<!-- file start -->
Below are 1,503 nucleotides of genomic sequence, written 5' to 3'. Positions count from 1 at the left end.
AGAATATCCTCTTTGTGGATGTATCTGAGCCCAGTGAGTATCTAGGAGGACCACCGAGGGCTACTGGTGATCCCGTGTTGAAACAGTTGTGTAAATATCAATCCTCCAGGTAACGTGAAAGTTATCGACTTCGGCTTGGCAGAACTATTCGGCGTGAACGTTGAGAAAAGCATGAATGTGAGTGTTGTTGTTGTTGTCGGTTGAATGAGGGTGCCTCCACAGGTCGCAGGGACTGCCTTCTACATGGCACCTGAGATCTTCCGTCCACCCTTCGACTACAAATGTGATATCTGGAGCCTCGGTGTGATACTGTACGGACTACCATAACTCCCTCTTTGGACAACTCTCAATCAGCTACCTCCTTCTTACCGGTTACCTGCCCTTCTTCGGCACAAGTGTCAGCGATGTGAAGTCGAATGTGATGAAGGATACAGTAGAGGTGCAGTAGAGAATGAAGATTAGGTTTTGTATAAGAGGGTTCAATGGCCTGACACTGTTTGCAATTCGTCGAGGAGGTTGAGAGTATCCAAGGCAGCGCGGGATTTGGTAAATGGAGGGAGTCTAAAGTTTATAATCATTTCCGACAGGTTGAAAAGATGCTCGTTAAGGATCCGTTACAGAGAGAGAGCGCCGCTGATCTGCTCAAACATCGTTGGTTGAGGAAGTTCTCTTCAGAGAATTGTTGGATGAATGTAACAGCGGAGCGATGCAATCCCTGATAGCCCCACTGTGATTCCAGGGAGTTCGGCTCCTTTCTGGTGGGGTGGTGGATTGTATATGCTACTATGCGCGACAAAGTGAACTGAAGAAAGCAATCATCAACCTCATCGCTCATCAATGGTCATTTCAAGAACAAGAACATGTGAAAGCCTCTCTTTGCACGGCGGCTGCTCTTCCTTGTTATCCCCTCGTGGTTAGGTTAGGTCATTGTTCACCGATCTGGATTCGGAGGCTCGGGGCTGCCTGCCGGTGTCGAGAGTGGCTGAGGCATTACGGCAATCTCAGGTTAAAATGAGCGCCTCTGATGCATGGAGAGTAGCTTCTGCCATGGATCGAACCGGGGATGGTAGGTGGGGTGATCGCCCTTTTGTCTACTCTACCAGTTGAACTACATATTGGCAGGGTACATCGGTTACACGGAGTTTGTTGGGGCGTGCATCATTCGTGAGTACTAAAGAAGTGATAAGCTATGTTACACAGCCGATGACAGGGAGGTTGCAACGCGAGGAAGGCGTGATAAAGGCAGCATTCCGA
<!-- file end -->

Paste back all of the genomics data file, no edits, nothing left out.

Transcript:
Below are 1,503 nucleotides of genomic sequence, written 5' to 3'. Positions count from 1 at the left end.
AGAATATCCTCTTTGTGGATGTATCTGAGCCCAGTGAGTATCTAGGAGGACCACCGAGGGCTACTGGTGATCCCGTGTTGAAACAGTTGTGTAAATATCAATCCTCCAGGTAACGTGAAAGTTATCGACTTCGGCTTGGCAGAACTATTCGGCGTGAACGTTGAGAAAAGCATGAATGTGAGTGTTGTTGTTGTTGTCGGTTGAATGAGGGTGCCTCCACAGGTCGCAGGGACTGCCTTCTACATGGCACCTGAGATCTTCCGTCCACCCTTCGACTACAAATGTGATATCTGGAGCCTCGGTGTGATACTGTACGGACTACCATAACTCCCTCTTTGGACAACTCTCAATCAGCTACCTCCTTCTTACCGGTTACCTGCCCTTCTTCGGCACAAGTGTCAGCGATGTGAAGTCGAATGTGATGAAGGATACAGTAGAGGTGCAGTAGAGAATGAAGATTAGGTTTTGTATAAGAGGGTTCAATGGCCTGACACTGTTTGCAATTCGTCGAGGAGGTTGAGAGTATCCAAGGCAGCGCGGGATTTGGTAAATGGAGGGAGTCTAAAGTTTATAATCATTTCCGACAGGTTGAAAAGATGCTCGTTAAGGATCCGTTACAGAGAGAGAGCGCCGCTGATCTGCTCAAACATCGTTGGTTGAGGAAGTTCTCTTCAGAGAATTGTTGGATGAATGTAACAGCGGAGCGATGCAATCCCTGATAGCCCCACTGTGATTCCAGGGAGTTCGGCTCCTTTCTGGTGGGGTGGTGGATTGTATATGCTACTATGCGCGACAAAGTGAACTGAAGAAAGCAATCATCAACCTCATCGCTCATCAATGGTCATTTCAAGAACAAGAACATGTGAAAGCCTCTCTTTGCACGGCGGCTGCTCTTCCTTGTTATCCCCTCGTGGTTAGGTTAGGTCATTGTTCACCGATCTGGATTCGGAGGCTCGGGGCTGCCTGCCGGTGTCGAGAGTGGCTGAGGCATTACGGCAATCTCAGGTTAAAATGAGCGCCTCTGATGCATGGAGAGTAGCTTCTGCCATGGATCGAACCGGGGATGGTAGGTGGGGTGATCGCCCTTTTGTCTACTCTACCAGTTGAACTACATATTGGCAGGGTACATCGGTTACACGGAGTTTGTTGGGGCGTGCATCATTCGTGAGTACTAAAGAAGTGATAAGCTATGTTACACAGCCGATGACAGGGAGGTTGCAACGCGAGGAAGGCGTGATAAAGGCAGCATTCCGA